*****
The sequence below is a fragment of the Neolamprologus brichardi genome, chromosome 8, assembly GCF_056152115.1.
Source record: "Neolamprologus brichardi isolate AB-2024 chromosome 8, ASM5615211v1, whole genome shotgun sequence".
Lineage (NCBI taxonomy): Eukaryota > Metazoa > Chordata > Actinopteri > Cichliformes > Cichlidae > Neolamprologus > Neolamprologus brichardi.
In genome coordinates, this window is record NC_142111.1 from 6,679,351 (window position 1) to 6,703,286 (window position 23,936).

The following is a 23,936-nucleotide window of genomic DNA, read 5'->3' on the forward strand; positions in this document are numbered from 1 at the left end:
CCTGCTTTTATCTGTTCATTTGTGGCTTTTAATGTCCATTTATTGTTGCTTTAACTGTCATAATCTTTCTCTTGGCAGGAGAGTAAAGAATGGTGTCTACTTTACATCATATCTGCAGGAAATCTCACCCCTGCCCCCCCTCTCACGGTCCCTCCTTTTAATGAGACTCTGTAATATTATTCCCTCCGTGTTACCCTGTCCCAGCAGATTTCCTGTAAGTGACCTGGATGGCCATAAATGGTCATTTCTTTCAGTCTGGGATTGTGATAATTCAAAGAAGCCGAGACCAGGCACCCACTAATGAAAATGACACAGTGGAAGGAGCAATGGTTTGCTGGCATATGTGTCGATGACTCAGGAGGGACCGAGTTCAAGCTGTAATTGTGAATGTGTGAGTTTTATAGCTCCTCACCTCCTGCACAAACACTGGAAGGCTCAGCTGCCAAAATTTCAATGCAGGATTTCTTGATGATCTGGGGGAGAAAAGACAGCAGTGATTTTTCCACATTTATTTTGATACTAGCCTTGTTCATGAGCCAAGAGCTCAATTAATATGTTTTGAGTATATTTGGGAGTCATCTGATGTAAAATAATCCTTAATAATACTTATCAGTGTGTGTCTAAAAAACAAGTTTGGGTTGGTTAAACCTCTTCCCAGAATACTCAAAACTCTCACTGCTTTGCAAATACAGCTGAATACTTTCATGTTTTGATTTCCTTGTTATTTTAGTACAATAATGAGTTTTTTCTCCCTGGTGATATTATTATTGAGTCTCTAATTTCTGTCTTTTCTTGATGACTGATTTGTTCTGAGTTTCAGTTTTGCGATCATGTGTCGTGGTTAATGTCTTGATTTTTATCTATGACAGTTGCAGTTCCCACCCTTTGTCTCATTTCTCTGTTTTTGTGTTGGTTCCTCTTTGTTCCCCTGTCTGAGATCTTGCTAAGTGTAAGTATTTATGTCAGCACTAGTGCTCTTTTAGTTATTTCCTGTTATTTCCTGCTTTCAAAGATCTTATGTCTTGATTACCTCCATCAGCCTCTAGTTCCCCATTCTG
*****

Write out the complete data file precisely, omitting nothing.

The sequence below is a fragment of the Neolamprologus brichardi genome, chromosome 8, assembly GCF_056152115.1.
Source record: "Neolamprologus brichardi isolate AB-2024 chromosome 8, ASM5615211v1, whole genome shotgun sequence".
Lineage (NCBI taxonomy): Eukaryota > Metazoa > Chordata > Actinopteri > Cichliformes > Cichlidae > Neolamprologus > Neolamprologus brichardi.
In genome coordinates, this window is record NC_142111.1 from 6,679,351 (window position 1) to 6,703,286 (window position 23,936).

The following is a 23,936-nucleotide window of genomic DNA, read 5'->3' on the forward strand; positions in this document are numbered from 1 at the left end:
CCTGCTTTTATCTGTTCATTTGTGGCTTTTAATGTCCATTTATTGTTGCTTTAACTGTCATAATCTTTCTCTTGGCAGGAGAGTAAAGAATGGTGTCTACTTTACATCATATCTGCAGGAAATCTCACCCCTGCCCCCCCTCTCACGGTCCCTCCTTTTAATGAGACTCTGTAATATTATTCCCTCCGTGTTACCCTGTCCCAGCAGATTTCCTGTAAGTGACCTGGATGGCCATAAATGGTCATTTCTTTCAGTCTGGGATTGTGATAATTCAAAGAAGCCGAGACCAGGCACCCACTAATGAAAATGACACAGTGGAAGGAGCAATGGTTTGCTGGCATATGTGTCGATGACTCAGGAGGGACCGAGTTCAAGCTGTAATTGTGAATGTGTGAGTTTTATAGCTCCTCACCTCCTGCACAAACACTGGAAGGCTCAGCTGCCAAAATTTCAATGCAGGATTTCTTGATGATCTGGGGGAGAAAAGACAGCAGTGATTTTTCCACATTTATTTTGATACTAGCCTTGTTCATGAGCCAAGAGCTCAATTAATATGTTTTGAGTATATTTGGGAGTCATCTGATGTAAAATAATCCTTAATAATACTTATCAGTGTGTGTCTAAAAAACAAGTTTGGGTTGGTTAAACCTCTTCCCAGAATACTCAAAACTCTCACTGCTTTGCAAATACAGCTGAATACTTTCATGTTTTGATTTCCTTGTTATTTTAGTACAATAATGAGTTTTTTCTCCCTGGTGATATTATTATTGAGTCTCTAATTTCTGTCTTTTCTTGATGACTGATTTGTTCTGAGTTTCAGTTTTGCGATCATGTGTCGTGGTTAATGTCTTGATTTTTATCTATGACAGTTGCAGTTCCCACCCTTTGTCTCATTTCTCTGTTTTTGTGTTGGTTCCTCTTTGTTCCCCTGTCTGAGATCTTGCTAAGTGTAAGTATTTATGTCAGCACTAGTGCTCTTTTAGTTATTTCCTGTTATTTCCTGCTTTCAAAGATCTTATGTCTTGATTACCTCCATCAGCCTCTAGTTCCCCATTCTG